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01 O RDNANC E S U RVEY OVERVIEW

The world’s trusted geospatial partner


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OR DNANCE S U RV E Y

Inside Southampton, England: Home to Ordnance Survey’s head office. Cover London Galaxy map: Ordnance Survey data visualisation showing building footprints in Greater London.


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Contents Introduction

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What we do

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Creating detail Supporting government Driving industrial growth Keeping Britain active Taking our expertise worldwide

Collaboration 20 Keeping Britain safe Maintaining healthy eco-systems Working with partners Encouraging new ideas

The future

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Meeting future challenges Using emerging technology Enabling smarter communities Research and development

Our people

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Sharing our experience

Our story Innovating for more than 225 years

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OR DNANCE S U RV E Y

Introduction Location data is the hidden architecture driving businesses, building stronger communities, supporting governments and keeping the nation safe

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I N T RO D U C T I O N

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Everything happens somewhere We’re proud of shaping Britain’s place as a world-leading geospatial nation. As geospatial experts, we’re driven to produce location data at levels of detail and accuracy not created anywhere else. Now we’re making our data available faster, to enable decision-makers in government and business to meet the complexities of a changing world.

produce accurate data with universal coverage to recognised standards, which is why our precise location data is relied on to help deliver the government’s Industrial and Digital strategies. And why internationally we’re being sought out to help other countries become more geospatially capable.

ways to collect, update and provide data. We’re also attracting new players, new visions and new thinking at Geovation — our London-based innovation hub. Geovation is home to entrepreneurial thinkers and ‘doers’ and is allowing us to be a source for growth across the geospatial economy.

We’re excited about the future, because we know how location data has the power to create opportunities as we move to a more connected digital society. By sharing our valuable data and expertise, built on over 225 years of experience, we’re contributing to the future success of Britain and other nations.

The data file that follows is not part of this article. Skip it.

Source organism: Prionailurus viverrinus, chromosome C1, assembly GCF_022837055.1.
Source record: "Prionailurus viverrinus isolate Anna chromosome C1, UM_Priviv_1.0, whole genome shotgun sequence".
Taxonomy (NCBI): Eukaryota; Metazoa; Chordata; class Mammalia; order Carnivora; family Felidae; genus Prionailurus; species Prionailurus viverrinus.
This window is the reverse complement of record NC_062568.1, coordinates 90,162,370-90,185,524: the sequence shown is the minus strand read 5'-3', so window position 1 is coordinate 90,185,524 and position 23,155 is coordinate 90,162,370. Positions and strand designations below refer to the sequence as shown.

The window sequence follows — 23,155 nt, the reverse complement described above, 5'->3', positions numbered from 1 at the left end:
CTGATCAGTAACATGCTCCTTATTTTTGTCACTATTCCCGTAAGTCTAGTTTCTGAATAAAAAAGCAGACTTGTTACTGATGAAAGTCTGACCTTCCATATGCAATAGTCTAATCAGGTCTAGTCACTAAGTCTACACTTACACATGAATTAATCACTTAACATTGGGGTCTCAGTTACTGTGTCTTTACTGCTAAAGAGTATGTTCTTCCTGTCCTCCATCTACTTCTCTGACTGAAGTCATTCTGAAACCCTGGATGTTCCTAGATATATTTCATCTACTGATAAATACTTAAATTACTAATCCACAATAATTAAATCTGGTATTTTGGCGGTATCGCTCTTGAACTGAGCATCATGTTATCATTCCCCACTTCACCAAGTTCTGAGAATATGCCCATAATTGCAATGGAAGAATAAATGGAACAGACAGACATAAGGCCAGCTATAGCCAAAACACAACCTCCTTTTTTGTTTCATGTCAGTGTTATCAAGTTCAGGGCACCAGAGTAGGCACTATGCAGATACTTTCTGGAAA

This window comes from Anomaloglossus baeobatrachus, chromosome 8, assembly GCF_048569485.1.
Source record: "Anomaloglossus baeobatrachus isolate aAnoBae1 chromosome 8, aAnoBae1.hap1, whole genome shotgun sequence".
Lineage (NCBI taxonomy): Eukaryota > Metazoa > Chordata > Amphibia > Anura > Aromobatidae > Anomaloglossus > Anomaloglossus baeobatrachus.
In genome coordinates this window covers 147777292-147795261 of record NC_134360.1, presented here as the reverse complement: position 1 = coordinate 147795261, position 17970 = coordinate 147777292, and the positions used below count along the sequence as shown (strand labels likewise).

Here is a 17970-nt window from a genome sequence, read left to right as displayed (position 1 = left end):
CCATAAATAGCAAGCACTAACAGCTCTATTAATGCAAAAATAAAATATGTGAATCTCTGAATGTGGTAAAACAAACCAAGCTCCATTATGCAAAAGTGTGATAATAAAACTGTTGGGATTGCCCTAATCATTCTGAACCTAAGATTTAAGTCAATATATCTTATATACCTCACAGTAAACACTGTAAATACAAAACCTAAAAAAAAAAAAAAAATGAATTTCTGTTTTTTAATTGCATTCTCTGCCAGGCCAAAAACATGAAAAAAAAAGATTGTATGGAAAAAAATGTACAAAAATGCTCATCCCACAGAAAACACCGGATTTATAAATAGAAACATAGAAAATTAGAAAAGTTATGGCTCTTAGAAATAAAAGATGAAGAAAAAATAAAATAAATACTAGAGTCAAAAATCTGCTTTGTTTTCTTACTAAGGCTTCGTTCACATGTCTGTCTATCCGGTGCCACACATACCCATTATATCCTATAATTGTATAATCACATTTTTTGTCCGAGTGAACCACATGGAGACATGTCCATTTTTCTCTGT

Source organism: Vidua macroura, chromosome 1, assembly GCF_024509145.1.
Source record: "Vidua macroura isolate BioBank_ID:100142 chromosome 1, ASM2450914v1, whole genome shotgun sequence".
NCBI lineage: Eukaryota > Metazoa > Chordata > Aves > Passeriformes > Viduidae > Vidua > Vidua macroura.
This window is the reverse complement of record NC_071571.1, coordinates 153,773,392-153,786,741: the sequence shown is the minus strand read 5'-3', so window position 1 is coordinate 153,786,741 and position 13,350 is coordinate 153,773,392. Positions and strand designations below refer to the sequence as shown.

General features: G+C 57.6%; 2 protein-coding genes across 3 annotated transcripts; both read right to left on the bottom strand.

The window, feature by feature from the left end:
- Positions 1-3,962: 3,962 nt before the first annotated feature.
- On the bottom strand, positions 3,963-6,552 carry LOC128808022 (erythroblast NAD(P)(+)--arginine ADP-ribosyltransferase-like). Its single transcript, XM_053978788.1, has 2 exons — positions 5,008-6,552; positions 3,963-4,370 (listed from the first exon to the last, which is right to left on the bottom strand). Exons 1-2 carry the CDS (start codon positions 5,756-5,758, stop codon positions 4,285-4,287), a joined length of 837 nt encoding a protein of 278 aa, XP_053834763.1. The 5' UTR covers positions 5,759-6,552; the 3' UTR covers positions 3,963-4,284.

We believe easy-to-access data is a catalyst for fresh thinking. We're supporting communities to use our data, accelerating new digital technologies and businesses, and enabling the Internet of Things. The new frontiers of the digital economy present Britain with the opportunity to remain a world leader in innovation.

Our future success depends on inspiring a new generation of geospatial thinkers, which is why we’re investing in longterm research and development. We're focusing on capturing data more rapidly, making it quickly accessible and expanding the use of location information.

Being a trusted partner to government and business means we ensure detailed and authoritative levels of location data and access for everyone. We’re hardwired to

At every stage in our history, we've used the latest geospatial technologies. Now, we’re driving innovation and investing in world‑leading capability to develop faster

We’re relied on for accuracy, because with trusted data we facilitate the many important decisions enhancing quality of life for future generations.

01 The Manchester skyline – Ordnance Survey data is underpinning Smart City pilot projects in Manchester.


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OR DNANCE S U RV E Y

What we do Creating, maintaining and distributing detailed information for Britain is a huge operation to keep the 500 million geospatial features in the master map up-to-date.

01 With detailed location data we support effective decisionmaking and analysis in every sector.


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Creating detail Every day, we make 20,000 updates to our database which holds 500 million geospatial features on England, Scotland and Wales.

Remote sensing allows highly-accurate mapping in areas which are difficult to access and gives the capability to efficiently collect data over large areas.